The Supreme Court held that states need not participate in the expansion of Medicaid eligibility as a condition of continuing to receive their current Medicaid funding. Under the Court's ruling, states will choose whether or not to cover the expansion population. The administration has since clarified that states may choose to enter the expansion at any time and still receive the enhanced matching rate. States who choose to take up the expansion are also free to drop it at any time if they so choose.
Women and the Medicaid Expansion
Under the expansion, all individuals with incomes up to 133 percent of the federal poverty line will be eligible for Medicaid coverage, regardless of their categorical eligibility status. This means an additional 7 million currently uninsured women will be eligible for coverage. Many of these women will be childless adults not previously eligible for coverage. Like current Medicaid enrollees, individuals covered under the expansion are likely to be in poorer health and more likely to be racial and ethnic minorities than the general population. Women who live in states with high poverty rates, high rates of uninsurance, and low current Medicaid eligibility levels are most likely to benefit from the expansion.
Why the Expansion is Good for Women’s Health
Low-income women are significantly more likely to report poor health outcomes and have difficulty accessing care. According to a study from the UCLA Center for Health Policy Research, low-income women are four times more likely than higher income women to report fair or poor health and twice as likely to have a condition that limits their daily activities. Additionally, low-income women have much higher rates of diabetes, high blood pressure, and heart disease.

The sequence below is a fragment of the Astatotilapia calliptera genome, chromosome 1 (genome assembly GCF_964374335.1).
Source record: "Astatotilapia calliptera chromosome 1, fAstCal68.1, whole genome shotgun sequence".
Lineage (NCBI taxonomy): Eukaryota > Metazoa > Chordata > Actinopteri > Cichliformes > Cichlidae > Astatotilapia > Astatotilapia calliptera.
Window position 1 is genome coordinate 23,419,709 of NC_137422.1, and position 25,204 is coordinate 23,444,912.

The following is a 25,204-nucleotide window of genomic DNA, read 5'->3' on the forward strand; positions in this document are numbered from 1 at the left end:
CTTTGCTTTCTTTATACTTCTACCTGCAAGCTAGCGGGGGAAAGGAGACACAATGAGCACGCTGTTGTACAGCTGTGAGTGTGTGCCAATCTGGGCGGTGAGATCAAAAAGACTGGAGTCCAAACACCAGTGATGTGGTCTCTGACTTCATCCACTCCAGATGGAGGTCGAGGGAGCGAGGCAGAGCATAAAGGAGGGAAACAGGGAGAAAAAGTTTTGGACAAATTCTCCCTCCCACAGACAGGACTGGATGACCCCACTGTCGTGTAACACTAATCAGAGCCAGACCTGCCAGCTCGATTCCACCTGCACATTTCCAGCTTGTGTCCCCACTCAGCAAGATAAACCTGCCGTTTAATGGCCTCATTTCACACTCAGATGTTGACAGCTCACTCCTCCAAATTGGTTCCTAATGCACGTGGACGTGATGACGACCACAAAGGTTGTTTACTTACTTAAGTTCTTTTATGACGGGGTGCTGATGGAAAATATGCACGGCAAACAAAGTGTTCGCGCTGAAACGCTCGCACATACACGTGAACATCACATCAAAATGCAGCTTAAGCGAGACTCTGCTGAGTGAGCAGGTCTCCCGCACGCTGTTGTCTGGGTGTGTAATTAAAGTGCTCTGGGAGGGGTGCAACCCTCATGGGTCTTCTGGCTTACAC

Despite having greater health care needs, low-income women are less likely to access care. Low-income women make up over 60 percent of uninsured women in the U.S. According to the Kaiser Family Foundation, one-third of uninsured individuals have a chronic disease, and they are six times less likely to receive care for a health problem than the insured. Uninsured women report even more difficulty accessing care than uninsured men (69 percent compared to 49 percent).
Insurance coverage, as well as Medicaid coverage specifically, leads to higher utilization of health care services and improvements in self-reported health status. For example, a group of researchers from the Massachusetts Institute of Technology and Harvard University studying the Oregon Medicaid program found “evidence of increases in hospital, outpatient, and drug utilization, increases in compliance with recommended preventive care, and declines in exposure to substantial out-of-pocket medical expenses and medical debts,” as well as “evidence of improvement in self-reported mental and physical health measures,” in comparison to individuals without health insurance. Another recent study from the Harvard School of Public Health shows that expanding Medicaid coverage decreased rates of delayed care, improved health status and most notable, reduced mortality by more than 6 percent.